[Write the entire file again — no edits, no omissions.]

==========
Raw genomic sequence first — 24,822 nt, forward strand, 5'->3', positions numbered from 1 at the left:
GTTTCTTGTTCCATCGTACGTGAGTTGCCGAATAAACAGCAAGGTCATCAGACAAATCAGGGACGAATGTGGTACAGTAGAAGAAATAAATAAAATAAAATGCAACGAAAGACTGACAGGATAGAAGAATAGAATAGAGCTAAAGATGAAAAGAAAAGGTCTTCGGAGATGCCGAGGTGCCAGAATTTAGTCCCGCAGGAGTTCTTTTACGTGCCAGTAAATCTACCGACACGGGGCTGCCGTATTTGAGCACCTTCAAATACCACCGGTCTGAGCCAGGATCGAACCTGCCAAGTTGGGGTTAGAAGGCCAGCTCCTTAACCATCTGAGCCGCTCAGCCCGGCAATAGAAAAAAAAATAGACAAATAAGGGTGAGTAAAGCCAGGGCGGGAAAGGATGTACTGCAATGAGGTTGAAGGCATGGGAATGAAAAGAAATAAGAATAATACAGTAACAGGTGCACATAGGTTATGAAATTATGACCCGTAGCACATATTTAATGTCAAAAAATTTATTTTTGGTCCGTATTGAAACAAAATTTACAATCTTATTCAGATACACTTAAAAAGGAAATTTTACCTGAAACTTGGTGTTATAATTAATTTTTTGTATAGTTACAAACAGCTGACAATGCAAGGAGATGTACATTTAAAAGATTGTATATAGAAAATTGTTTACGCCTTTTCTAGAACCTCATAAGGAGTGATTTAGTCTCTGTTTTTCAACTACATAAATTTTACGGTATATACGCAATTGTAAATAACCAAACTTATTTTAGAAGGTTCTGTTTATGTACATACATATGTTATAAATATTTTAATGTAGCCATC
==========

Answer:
Raw genomic sequence first — 24,822 nt, forward strand, 5'->3', positions numbered from 1 at the left:
GTTTCTTGTTCCATCGTACGTGAGTTGCCGAATAAACAGCAAGGTCATCAGACAAATCAGGGACGAATGTGGTACAGTAGAAGAAATAAATAAAATAAAATGCAACGAAAGACTGACAGGATAGAAGAATAGAATAGAGCTAAAGATGAAAAGAAAAGGTCTTCGGAGATGCCGAGGTGCCAGAATTTAGTCCCGCAGGAGTTCTTTTACGTGCCAGTAAATCTACCGACACGGGGCTGCCGTATTTGAGCACCTTCAAATACCACCGGTCTGAGCCAGGATCGAACCTGCCAAGTTGGGGTTAGAAGGCCAGCTCCTTAACCATCTGAGCCGCTCAGCCCGGCAATAGAAAAAAAAATAGACAAATAAGGGTGAGTAAAGCCAGGGCGGGAAAGGATGTACTGCAATGAGGTTGAAGGCATGGGAATGAAAAGAAATAAGAATAATACAGTAACAGGTGCACATAGGTTATGAAATTATGACCCGTAGCACATATTTAATGTCAAAAAATTTATTTTTGGTCCGTATTGAAACAAAATTTACAATCTTATTCAGATACACTTAAAAAGGAAATTTTACCTGAAACTTGGTGTTATAATTAATTTTTTGTATAGTTACAAACAGCTGACAATGCAAGGAGATGTACATTTAAAAGATTGTATATAGAAAATTGTTTACGCCTTTTCTAGAACCTCATAAGGAGTGATTTAGTCTCTGTTTTTCAACTACATAAATTTTACGGTATATACGCAATTGTAAATAACCAAACTTATTTTAGAAGGTTCTGTTTATGTACATACATATGTTATAAATATTTTAATGTAGCCATC